timber, for grazing purposes, as a source of clean water, as a location for recreational activities, as wildlife habitats and scenic areas, and for other purposes.

Mining inevitably affects these resources. The significance of potential negative impacts depends on the extent to which they can be avoided or mitigated. This, to some extent, depends on compliance with regulations. Mining, its impacts on other resources and uses, and the regulatory structure are related matters that require balance and reason when dealing with the potentially competing issues of protection of the environment, production of minerals and metals and employment for society, and associated federal and state statutory responsibilities.

This report is particularly timely in that the BLM has proposed to revise its regulations for hardrock mineral exploration and development conducted under the authority of the General Mining Law of 1872. Because the Committee's charge stated that the baseline for the study was the existing regulatory framework rather than proposed changes to that framework, the Committee did not focus on the BLM proposal to revise its regulations. The Committee was told that the Forest Service was also internally considering revisions in its regulations for hardrock mining in national forests, but the Committee has not reviewed any of the changes being considered.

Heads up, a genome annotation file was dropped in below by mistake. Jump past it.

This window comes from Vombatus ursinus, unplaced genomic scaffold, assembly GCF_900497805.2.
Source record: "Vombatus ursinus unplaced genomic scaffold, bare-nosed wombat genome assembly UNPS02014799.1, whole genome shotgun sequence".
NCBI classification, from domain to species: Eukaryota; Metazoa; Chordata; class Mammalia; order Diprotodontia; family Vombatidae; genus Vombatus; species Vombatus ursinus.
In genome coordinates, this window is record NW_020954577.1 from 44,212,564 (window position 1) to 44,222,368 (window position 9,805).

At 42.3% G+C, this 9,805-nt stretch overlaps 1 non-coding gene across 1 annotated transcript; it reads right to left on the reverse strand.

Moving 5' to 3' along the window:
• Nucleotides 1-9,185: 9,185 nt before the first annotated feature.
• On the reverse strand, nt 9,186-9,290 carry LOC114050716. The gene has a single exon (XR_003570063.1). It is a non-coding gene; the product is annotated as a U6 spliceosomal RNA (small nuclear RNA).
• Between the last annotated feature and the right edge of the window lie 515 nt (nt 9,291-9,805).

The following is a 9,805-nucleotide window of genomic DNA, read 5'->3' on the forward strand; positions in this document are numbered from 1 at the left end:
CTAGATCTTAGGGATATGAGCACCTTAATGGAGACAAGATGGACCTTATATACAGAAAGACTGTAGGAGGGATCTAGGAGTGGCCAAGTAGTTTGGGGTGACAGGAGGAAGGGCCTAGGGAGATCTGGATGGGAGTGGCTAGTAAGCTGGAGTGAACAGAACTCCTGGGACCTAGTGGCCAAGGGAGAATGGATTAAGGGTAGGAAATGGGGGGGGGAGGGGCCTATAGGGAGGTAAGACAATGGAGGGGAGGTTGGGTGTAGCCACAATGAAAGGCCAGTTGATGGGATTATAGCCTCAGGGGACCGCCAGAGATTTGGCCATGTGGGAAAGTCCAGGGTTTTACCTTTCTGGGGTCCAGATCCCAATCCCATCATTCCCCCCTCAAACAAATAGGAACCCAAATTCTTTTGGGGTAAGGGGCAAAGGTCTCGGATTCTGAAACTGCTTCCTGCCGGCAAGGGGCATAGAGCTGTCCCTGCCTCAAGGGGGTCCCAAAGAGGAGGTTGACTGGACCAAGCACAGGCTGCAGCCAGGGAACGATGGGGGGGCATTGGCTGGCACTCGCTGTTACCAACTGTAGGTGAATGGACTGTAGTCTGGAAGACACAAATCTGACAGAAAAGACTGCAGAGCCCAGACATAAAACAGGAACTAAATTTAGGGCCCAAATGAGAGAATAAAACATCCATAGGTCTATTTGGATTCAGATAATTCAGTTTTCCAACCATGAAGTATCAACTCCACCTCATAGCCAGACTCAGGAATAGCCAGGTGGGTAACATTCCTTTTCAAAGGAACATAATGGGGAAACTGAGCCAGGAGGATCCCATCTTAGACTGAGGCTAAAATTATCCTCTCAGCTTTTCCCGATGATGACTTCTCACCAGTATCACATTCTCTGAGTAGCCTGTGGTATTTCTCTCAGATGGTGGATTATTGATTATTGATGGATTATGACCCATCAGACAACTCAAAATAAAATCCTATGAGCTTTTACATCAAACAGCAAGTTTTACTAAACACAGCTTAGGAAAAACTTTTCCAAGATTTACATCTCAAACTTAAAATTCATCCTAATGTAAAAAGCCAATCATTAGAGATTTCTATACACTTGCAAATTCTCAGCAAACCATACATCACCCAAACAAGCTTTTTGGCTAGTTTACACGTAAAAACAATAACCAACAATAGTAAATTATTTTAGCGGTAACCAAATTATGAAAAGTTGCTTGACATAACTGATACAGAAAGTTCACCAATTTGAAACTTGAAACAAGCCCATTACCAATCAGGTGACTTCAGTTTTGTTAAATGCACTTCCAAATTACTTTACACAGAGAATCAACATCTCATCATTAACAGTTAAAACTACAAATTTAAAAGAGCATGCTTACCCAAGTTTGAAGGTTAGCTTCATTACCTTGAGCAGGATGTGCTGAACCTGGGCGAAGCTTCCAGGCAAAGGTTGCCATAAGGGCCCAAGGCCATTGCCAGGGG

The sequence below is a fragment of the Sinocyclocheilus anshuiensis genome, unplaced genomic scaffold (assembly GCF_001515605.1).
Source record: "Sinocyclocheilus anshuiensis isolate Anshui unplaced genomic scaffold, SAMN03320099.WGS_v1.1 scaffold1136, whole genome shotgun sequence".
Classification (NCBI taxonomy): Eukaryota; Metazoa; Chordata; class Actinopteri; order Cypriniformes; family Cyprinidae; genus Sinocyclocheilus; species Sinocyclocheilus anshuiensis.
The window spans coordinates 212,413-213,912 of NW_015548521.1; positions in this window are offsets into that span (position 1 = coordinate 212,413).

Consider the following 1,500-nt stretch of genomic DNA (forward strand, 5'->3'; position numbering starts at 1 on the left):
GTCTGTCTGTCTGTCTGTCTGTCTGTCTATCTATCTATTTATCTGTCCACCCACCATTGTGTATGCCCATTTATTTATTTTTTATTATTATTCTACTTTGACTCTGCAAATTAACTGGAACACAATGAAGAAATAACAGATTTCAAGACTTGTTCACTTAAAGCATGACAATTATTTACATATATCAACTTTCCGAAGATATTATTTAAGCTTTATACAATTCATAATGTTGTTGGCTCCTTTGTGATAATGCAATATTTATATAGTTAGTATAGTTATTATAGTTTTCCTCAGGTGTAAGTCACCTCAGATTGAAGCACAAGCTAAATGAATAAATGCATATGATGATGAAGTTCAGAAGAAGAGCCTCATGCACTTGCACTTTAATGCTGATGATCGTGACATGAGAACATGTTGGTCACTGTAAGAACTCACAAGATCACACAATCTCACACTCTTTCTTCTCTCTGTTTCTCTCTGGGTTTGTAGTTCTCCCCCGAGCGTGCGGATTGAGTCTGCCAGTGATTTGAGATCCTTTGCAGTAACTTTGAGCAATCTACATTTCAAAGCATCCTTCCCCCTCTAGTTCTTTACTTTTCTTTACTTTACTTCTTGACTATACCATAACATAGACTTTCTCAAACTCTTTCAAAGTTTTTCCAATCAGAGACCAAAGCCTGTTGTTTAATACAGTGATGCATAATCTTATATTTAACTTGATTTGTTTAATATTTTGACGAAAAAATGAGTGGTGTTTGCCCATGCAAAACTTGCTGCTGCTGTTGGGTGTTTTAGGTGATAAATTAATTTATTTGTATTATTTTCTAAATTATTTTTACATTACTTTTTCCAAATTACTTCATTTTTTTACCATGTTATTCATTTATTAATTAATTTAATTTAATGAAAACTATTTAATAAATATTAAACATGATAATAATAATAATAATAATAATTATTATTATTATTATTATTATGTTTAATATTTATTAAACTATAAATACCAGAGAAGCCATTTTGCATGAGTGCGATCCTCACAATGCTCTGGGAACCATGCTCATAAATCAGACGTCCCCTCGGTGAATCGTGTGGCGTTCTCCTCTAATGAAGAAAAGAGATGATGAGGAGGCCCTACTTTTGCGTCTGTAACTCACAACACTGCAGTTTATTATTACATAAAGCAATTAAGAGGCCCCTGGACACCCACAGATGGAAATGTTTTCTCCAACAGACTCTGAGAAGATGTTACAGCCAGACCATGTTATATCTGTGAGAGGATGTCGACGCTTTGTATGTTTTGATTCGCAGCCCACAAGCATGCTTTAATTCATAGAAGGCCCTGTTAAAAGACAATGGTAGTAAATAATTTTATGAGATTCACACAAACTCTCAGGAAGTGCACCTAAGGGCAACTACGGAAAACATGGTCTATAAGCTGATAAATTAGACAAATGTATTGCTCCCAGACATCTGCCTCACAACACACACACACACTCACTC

The Committee's conclusions and recommendations are based on information obtained in a series of presentations and open public forums at Committee meetings in Washington, D.C., Denver, Reno, and Spokane. Committee members also made visits to a variety of mining operations in Colorado, California, Nevada, Washington, and Alaska. The Committee also was helped in its work by a large volume of reports, submissions to the Committee, and copies of submissions to the BLM in connection with the proposed revision of its hardrock mining regulations. The Committee itself represented a wide spectrum of skills and experience relevant to mining on federal lands.


Hardrock mining occurs where minerals are concentrated in economically viable deposits. Ore deposits form as variants of such geologic processes as volcanism, weathering, and sedimentation operating with an extraordinary intensity. Ore deposits typically are parts of large-scale (several miles across and perhaps just as deep) ore-forming systems in which many elements, not just those of economic interest, have been enriched. Only a very small portion of Earth's continental crust (less than 0.01%) contains economically viable

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